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No. 36: Nov-Dec 1984

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Evolution Of Man And Malaria

Malarial parasites are customarily classified according to the species infected and then further subdivided by morphology and biological characteristics. The two assumptions implicit in this classification procedure, which is supposed to mirror actual historical evolution, are:

  1. Malarial parasites evolved in parallel with their hosts; and
  2. Morphology is a measure of evolutionary relatedness.

With modern biochemical techniques it is possible to test these assumptions by comparing the DNA structures of the different malarial parasites. P. falcipa rum, the parasite transmitting the most deadly human malaria, turns out to be more closely related to rodent and avian malaria than the other primate malarias. Therefore, assumption #1 above is in correct in this view. Assumption #2 is also wrong because some species of malaria parasites which are very similar morphologically are quite different DNAwise.

(McCutchan, Thomas F., et al; "Evolutionary Relatedness of Plasmodium Species as Determined by the Structure of DNA," Science, 225:808, 1984.)

Comment. The article does not draw attention to still another assumption; namely, that similarities are measures of evolutionary relatedness. If this as sumption isn't correct, evolutionary family trees based on bodily structure, which means most of the family trees in the textbooks, may not truly reflect what really happened in the development of life. Further, if malarial parasites did evolve along with their hosts, hu man evolution seems farther removed from the evolution of the other primates than usually supposed.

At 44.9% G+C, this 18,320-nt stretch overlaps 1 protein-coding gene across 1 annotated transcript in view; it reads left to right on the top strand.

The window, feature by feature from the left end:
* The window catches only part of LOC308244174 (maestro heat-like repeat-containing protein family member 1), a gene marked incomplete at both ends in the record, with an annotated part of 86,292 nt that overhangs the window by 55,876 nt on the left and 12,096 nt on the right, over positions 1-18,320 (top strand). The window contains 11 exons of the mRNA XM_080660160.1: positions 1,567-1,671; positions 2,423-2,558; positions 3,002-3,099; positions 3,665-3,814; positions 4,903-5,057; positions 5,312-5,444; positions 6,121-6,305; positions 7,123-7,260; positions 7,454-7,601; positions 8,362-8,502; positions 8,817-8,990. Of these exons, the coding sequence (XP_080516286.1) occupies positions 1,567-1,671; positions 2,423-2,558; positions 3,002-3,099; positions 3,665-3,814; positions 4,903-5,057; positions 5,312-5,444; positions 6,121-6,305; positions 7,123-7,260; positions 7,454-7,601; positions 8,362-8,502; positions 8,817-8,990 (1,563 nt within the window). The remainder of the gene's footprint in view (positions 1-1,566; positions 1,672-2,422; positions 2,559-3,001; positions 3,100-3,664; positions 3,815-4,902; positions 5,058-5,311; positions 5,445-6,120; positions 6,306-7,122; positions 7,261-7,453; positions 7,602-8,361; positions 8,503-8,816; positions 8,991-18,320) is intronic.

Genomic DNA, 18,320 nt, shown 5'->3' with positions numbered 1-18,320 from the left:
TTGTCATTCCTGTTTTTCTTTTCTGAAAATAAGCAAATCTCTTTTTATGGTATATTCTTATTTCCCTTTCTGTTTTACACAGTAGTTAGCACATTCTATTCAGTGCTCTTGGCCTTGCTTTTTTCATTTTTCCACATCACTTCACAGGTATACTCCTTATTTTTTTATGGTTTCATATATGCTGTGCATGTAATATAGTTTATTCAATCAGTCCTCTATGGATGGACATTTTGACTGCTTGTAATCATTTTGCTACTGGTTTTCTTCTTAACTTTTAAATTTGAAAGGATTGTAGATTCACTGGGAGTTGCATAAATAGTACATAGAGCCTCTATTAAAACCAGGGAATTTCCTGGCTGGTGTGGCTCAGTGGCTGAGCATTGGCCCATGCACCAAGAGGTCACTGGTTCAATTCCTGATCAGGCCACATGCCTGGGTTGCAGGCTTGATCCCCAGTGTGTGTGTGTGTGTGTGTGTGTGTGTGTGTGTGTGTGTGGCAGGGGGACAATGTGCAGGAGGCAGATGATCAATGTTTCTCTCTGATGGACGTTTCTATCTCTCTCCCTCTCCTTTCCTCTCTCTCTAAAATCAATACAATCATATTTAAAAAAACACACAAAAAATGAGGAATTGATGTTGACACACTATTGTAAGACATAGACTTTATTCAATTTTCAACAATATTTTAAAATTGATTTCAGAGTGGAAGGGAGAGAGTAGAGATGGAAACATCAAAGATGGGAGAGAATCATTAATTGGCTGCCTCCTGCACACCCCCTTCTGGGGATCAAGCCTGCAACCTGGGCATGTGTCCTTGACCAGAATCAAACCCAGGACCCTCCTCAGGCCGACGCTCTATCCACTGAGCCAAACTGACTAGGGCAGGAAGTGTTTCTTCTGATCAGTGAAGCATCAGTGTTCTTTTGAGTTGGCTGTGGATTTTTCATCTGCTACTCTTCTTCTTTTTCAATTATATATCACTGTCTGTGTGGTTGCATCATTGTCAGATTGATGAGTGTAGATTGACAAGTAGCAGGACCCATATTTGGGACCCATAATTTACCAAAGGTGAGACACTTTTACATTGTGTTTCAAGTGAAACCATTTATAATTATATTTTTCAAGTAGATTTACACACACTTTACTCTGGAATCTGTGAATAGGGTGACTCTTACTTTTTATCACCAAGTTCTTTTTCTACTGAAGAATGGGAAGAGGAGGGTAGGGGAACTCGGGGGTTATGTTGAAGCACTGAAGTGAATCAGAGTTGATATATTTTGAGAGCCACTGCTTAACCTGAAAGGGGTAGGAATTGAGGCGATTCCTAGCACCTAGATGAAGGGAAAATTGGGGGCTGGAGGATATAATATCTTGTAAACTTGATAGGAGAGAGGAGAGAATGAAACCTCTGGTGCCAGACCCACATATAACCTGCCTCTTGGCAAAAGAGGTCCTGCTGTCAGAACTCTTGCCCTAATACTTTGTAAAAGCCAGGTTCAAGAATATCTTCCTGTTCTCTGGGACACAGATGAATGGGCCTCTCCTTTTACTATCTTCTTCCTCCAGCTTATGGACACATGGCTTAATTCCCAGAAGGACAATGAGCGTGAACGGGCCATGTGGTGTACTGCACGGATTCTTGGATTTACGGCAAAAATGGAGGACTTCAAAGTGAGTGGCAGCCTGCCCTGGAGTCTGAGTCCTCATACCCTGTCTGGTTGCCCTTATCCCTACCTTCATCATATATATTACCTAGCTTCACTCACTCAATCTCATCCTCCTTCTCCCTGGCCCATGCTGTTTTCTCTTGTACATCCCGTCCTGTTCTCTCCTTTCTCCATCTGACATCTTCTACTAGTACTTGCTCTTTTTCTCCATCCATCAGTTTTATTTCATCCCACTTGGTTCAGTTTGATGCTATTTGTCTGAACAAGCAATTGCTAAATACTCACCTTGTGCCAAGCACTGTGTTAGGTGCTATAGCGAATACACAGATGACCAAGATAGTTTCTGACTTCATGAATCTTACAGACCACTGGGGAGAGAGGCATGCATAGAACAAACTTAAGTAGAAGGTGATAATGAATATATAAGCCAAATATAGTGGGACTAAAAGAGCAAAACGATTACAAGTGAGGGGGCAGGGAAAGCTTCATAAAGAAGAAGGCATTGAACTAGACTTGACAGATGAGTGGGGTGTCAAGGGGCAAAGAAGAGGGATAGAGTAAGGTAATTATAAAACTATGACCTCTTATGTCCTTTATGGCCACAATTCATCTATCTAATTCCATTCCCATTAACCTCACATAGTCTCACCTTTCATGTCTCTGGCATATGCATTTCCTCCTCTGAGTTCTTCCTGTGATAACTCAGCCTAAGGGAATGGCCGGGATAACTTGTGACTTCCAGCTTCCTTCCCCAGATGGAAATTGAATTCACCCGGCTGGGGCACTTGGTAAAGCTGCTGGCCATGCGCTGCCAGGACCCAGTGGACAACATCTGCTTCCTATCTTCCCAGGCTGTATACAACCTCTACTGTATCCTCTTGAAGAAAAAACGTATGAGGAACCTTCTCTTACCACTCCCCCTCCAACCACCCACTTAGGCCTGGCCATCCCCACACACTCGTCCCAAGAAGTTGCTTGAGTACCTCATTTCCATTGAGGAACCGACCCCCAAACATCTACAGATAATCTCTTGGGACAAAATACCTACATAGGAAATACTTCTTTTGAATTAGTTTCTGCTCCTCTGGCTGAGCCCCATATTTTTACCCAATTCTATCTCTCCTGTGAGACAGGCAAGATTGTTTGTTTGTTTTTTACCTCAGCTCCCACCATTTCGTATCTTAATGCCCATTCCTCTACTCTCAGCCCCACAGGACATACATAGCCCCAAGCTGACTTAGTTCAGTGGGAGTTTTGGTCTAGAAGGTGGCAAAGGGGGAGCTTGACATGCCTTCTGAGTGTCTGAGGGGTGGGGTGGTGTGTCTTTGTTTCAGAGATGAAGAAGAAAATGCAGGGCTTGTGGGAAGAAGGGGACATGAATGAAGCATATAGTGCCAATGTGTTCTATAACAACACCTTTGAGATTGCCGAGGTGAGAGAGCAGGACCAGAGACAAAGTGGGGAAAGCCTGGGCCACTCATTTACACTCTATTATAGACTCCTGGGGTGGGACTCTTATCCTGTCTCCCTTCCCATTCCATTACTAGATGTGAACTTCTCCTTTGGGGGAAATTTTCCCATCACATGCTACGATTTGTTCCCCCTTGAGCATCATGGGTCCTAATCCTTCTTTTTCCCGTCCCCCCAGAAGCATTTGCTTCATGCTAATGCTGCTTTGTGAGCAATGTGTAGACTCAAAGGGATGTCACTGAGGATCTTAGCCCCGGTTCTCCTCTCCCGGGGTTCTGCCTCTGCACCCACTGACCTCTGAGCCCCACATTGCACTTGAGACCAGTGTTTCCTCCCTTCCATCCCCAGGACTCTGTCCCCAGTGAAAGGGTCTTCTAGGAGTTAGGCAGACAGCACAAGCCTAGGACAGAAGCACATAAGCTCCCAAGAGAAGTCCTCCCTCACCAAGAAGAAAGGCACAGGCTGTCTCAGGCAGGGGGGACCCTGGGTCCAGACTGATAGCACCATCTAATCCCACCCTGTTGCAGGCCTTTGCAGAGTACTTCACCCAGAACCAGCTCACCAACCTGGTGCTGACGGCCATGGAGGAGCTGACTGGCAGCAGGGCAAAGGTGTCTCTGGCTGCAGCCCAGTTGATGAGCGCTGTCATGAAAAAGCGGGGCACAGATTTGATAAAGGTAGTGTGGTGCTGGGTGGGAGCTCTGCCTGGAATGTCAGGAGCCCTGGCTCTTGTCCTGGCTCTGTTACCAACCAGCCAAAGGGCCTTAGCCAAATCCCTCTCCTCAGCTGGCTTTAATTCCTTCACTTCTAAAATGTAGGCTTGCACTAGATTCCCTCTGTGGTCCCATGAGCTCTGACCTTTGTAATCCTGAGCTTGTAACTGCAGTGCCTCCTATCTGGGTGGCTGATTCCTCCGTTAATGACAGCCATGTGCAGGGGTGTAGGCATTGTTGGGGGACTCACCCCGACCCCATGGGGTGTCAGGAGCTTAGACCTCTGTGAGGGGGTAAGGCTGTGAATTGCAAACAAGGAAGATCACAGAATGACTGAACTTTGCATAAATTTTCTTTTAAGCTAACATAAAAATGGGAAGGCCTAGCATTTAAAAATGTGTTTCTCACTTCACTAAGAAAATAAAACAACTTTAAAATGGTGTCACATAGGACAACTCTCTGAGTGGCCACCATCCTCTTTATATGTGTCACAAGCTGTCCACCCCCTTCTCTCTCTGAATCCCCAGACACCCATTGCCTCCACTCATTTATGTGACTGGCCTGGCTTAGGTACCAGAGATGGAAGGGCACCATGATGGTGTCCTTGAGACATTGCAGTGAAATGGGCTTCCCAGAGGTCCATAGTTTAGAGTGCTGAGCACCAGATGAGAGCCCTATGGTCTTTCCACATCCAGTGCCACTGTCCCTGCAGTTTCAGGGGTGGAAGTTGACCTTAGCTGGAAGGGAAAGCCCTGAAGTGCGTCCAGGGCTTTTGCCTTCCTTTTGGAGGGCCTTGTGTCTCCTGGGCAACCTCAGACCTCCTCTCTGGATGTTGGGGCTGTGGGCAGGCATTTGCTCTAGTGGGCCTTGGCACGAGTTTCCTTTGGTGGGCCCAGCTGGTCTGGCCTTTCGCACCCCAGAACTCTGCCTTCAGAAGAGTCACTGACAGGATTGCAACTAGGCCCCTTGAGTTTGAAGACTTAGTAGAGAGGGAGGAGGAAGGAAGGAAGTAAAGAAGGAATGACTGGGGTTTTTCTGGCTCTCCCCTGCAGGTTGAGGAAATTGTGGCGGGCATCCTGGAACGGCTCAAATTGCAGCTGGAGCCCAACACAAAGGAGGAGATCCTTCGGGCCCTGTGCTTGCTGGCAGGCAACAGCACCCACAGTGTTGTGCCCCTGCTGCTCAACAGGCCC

From Science Frontiers #36, NOV-DEC 1984. 1984-2000 William R. Corliss

Science Frontiers Sourcebook Project Reviewed in:

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  • "A sourcebook of unexplained phenomena is therefore a valuable addition to a collection of scientific literature. William R. Corliss has provided this in the past with his source books of scientific anomalies in several subjects, and now he has provided it for astronomy. He has done an excellent job of collecting and editing a large amount of material, taken in part from scientific journals and in part from scientific reporting in the popular or semi-scientific press." -- "The Mysterious Universe: A Handbook of Astronomical Anomalies", reviwed by Thomas Gold, Cornell University, in Icarus, vol.41, 1980

  • "An interesting, systematic presentation of unusual weather [..] This book is recommended for a general audience" --"Corliss, William R., Tornados, Dark Days, Anomalous Precipitation, and Related Weather Phenomena, Sourcebook Project, 1983.", revieweed in Choice, September 1983
  • "..the science is necessarily somewhat speculative, but Corliss's symthesis is based on reputable sources." -- "Corliss, William R. (Compiler). Lightning, Auroras, Nocturnal Lights, and Related Luminous Phenomena" reviwed by Joseph M. Moran, Univ. of Wisconsin in Science Books and Films, Sep/Oct 1983

  • "Before opening the book, I set certain standards that a volume which treads into dangerous grounds grounds like this must meet. The author scrupulously met, or even exceeded those standards. Each phenomenon is exhaustively documented, with references to scientific journals [..] and extensive quotations" -- "Book Review: The moon and planets: a catalog of astronomical anomalies", The Sourcebook Project, 1985., Corliss, W. R., Journal of the Royal Astronomical Society of Canada, Vol. 81, no. 1 (1987), p. 24., 02/1987